The Breast Cáncer Risk
The study, led by researchers at Rutgers University in New Brunswick (USA), concludes not only that certain types of hair products such as dyes or smoothing chemicals (such as keratin) increase the risk of cancer Of breast in women, but this effect is different between white and black women. The work has been published in the journal Carcinogenesis.
The risk of developing breast cancer is related to a number of factors, and with some of them nothing can be done about it (such as genetics or the age of the first menstrual period). However, there are others that we can avoid like alcohol consumption, some forms of hormone replacement therapy or birth control pills.
There is currently conflicting evidence as to whether the carcinogenic chemicals in some hair products may increase the risk of cancer.
Some of the demonstrations come from animal experiments and part of human populations – mostly focused on hair dyes – but the results for the latter tests have been mixed.
Breast cancer remains the second leading cause of cancer death among women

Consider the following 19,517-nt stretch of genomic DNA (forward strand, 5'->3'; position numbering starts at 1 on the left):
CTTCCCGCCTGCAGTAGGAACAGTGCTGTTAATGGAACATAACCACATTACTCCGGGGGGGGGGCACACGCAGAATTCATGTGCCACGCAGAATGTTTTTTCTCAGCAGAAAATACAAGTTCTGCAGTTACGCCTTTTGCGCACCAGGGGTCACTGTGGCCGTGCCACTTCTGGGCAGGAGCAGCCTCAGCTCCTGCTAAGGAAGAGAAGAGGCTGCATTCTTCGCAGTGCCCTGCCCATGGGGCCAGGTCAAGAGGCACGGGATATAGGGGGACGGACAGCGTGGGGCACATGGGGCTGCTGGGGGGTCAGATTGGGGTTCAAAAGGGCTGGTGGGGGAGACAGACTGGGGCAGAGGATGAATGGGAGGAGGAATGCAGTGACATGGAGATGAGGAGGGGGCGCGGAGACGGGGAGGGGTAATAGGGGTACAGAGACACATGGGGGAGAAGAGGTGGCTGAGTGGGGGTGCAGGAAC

The researchers analyze data from 4,285 women from the Women’s Circle Health Study, which aims to understand breast cancer in black women.
Of the entire sample, in which women were between 20 and 75 years of age, 2,280 had breast cancer (1,508 black women and 772 white women) and 2,005 participants did not develop breast cancer (1,290 black women and 715 White). The ages of the women oscillated between 20 and 75 years.
The study data includes social and economic background, individual and family history, use of hormones, alcohol consumption, smoking, vitamins, or the use of hair products.
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The researchers investigated the links between breast cancer risk and the use of hair products, with special emphasis on the use of dyes, hair straightening products and cholesterol conditioners.
Examination of the data revealed some significant links between an increased risk of breast cancer and the use of hair dyes and chemical relaxants or straighteners and that the pattern of risk differed between white and black women.
For black women, the use of dark tints of hair dye was linked to an increased risk of breast cancer.
For white women, the use of hair straighteners, whether alone or with hair dye, increased the risk of breast cancer.
The authors conclude that these findings support the idea of a link between the use of certain capillary products and an increased risk of breast cancer. “It is clear that further examinations of hair products are needed as important agents that contribute to the carcinogenesis of breast cancer.“